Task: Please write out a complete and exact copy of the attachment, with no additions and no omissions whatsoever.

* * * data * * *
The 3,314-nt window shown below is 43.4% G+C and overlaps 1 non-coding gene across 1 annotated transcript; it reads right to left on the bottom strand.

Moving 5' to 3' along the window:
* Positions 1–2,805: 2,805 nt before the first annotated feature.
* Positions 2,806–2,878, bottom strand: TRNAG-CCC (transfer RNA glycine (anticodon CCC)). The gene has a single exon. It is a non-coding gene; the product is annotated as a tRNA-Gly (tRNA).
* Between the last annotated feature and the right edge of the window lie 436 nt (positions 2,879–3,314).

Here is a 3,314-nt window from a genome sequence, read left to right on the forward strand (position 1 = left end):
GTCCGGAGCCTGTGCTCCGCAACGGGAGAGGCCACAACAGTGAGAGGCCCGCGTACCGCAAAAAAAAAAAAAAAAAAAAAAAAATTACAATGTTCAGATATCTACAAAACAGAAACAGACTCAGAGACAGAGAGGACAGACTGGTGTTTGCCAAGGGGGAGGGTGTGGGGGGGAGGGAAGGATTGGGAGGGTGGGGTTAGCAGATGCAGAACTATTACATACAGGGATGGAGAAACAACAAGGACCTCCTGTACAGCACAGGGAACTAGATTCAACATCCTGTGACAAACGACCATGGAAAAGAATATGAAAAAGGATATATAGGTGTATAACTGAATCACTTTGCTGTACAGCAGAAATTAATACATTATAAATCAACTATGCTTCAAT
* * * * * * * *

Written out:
The 3,314-nt window shown below is 43.4% G+C and overlaps 1 non-coding gene across 1 annotated transcript; it reads right to left on the bottom strand.

Moving 5' to 3' along the window:
* Positions 1–2,805: 2,805 nt before the first annotated feature.
* Positions 2,806–2,878, bottom strand: TRNAG-CCC (transfer RNA glycine (anticodon CCC)). The gene has a single exon. It is a non-coding gene; the product is annotated as a tRNA-Gly (tRNA).
* Between the last annotated feature and the right edge of the window lie 436 nt (positions 2,879–3,314).

Here is a 3,314-nt window from a genome sequence, read left to right on the forward strand (position 1 = left end):
GTCCGGAGCCTGTGCTCCGCAACGGGAGAGGCCACAACAGTGAGAGGCCCGCGTACCGCAAAAAAAAAAAAAAAAAAAAAAAAATTACAATGTTCAGATATCTACAAAACAGAAACAGACTCAGAGACAGAGAGGACAGACTGGTGTTTGCCAAGGGGGAGGGTGTGGGGGGGAGGGAAGGATTGGGAGGGTGGGGTTAGCAGATGCAGAACTATTACATACAGGGATGGAGAAACAACAAGGACCTCCTGTACAGCACAGGGAACTAGATTCAACATCCTGTGACAAACGACCATGGAAAAGAATATGAAAAAGGATATATAGGTGTATAACTGAATCACTTTGCTGTACAGCAGAAATTAATACATTATAAATCAACTATGCTTCAAT